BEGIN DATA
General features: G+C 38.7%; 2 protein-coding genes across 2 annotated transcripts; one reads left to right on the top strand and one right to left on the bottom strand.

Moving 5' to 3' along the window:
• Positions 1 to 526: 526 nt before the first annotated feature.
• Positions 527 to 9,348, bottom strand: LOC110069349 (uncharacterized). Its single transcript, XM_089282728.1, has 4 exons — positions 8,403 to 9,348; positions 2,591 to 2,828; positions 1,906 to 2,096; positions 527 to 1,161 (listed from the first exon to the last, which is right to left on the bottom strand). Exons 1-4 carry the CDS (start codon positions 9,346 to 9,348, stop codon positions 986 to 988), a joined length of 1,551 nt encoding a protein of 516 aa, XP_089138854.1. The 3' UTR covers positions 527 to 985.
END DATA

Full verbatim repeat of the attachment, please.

General features: G+C 38.7%; 2 protein-coding genes across 2 annotated transcripts; one reads left to right on the top strand and one right to left on the bottom strand.

Moving 5' to 3' along the window:
• Positions 1 to 526: 526 nt before the first annotated feature.
• Positions 527 to 9,348, bottom strand: LOC110069349 (uncharacterized). Its single transcript, XM_089282728.1, has 4 exons — positions 8,403 to 9,348; positions 2,591 to 2,828; positions 1,906 to 2,096; positions 527 to 1,161 (listed from the first exon to the last, which is right to left on the bottom strand). Exons 1-4 carry the CDS (start codon positions 9,346 to 9,348, stop codon positions 986 to 988), a joined length of 1,551 nt encoding a protein of 516 aa, XP_089138854.1. The 3' UTR covers positions 527 to 985.